‘Sesame Street’ grows up (unfortunately)♦
Avenue Q may be the most over-hyped show on Broadway and on the touring circuit. It certainly is the most narrowly targeted.
Its jokes are aimed at recent college grads who haven’t found jobs that meet their expectations. But if you’ve passed that stage of life, Avenue Q seems petty. And if you never spent much time watching "Sesame Street," you’ll miss the point of many of the songs, and you’ll wonder why they must be sung with pinched, nasal voices by people carrying puppets.
Imitating Jim Henson characters, the cast kvetches that "Four years of college have earned me this useless degree," "I can’t pay the bills" and "It sucks to be me."
Conversing with herself
Still, I’m impressed by the talent in this road company’s youthful cast. The attractive and likeable Robert McClure and Kelli Sawyer, in particular, outshine the Broadway originators of their respective roles. Occasionally they slip out of the constricted vocal production that their roles require and reveal excellent real voices. Both are adept at puppetry and graceful stage movements.
This show’s appeal derives from watching the ensemble move about the stage and switch identities. McClure uses different puppets to portray two characters: a kid just out of college and a young investment banker. Sawyer’s assignment is even more difficult: she plays characters who sometimes appear on stage at the same time. One is a kindergarten teaching assistant named Kate Monster, the other a vamp modeled on Mae West. If you take your eyes off the puppets and watch Sawyer, you’ll see her carrying on conversations with herself, using two distinctly different accents.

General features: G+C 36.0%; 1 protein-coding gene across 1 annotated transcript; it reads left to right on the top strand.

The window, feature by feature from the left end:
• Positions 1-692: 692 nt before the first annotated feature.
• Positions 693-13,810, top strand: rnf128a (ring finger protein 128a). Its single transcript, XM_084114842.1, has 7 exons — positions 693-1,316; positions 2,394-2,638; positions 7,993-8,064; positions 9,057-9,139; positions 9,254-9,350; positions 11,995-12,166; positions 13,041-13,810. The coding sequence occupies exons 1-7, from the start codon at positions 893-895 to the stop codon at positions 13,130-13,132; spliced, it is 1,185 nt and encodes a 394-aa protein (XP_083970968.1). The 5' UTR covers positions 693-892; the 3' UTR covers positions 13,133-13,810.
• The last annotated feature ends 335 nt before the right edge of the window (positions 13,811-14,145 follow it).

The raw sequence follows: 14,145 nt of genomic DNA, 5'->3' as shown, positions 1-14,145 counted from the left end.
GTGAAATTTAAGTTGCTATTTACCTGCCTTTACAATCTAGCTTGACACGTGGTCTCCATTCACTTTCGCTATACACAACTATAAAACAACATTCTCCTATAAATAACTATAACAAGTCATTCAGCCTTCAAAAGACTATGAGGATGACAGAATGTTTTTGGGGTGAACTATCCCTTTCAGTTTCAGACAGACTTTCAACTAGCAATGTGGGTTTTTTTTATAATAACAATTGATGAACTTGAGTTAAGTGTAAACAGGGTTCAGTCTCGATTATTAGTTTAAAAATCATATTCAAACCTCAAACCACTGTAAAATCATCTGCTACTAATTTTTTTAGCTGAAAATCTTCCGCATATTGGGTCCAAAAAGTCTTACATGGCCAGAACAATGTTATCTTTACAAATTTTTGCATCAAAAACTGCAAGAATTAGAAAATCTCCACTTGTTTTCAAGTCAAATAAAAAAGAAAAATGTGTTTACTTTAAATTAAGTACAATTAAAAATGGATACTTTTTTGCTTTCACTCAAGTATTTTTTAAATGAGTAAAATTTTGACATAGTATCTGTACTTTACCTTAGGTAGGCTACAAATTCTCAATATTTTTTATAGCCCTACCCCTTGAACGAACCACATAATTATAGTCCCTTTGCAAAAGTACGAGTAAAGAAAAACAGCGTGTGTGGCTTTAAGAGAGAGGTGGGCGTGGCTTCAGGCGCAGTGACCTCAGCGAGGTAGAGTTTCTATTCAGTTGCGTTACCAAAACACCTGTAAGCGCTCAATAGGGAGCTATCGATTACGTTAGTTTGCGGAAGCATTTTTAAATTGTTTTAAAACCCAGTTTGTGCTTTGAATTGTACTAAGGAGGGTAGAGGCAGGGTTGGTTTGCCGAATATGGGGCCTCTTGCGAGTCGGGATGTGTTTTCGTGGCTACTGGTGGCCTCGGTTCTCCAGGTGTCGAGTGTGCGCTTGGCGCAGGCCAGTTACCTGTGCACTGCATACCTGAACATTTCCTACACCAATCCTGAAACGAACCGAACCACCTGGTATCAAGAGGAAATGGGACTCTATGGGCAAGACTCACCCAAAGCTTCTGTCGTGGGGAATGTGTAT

Outrageously politically incorrect
A couple of the songs contain sharp wit. "Everyone’s a Little Bit Racist" is outrageously politically incorrect, and "If You Were Gay" holds a mirror up to homophobia. The rest of the score is less pointed but easy to listen to. The one moment when the characters display real emotion is the duet between McClure and Sawyer, "There’s a Fine, Fine Line (between love and a waste of time).” The number that seems to sum up the entire enterprise is, "I Wish I Could Go Back to College."
This show is limited by its one-note insistence on imitating "Sesame Street" and adding banned-from-TV language for shock effect. The audience giggled when it heard the word "ass" and roared with laughter when it heard "shit." A scene of two puppets humping each other seemed to be the high spot of the evening for many observers. But I didn’t find much redeeming social value. For a musical that uses school kids but goes much deeper, try The 25th Annual Putnam County Spelling Bee.
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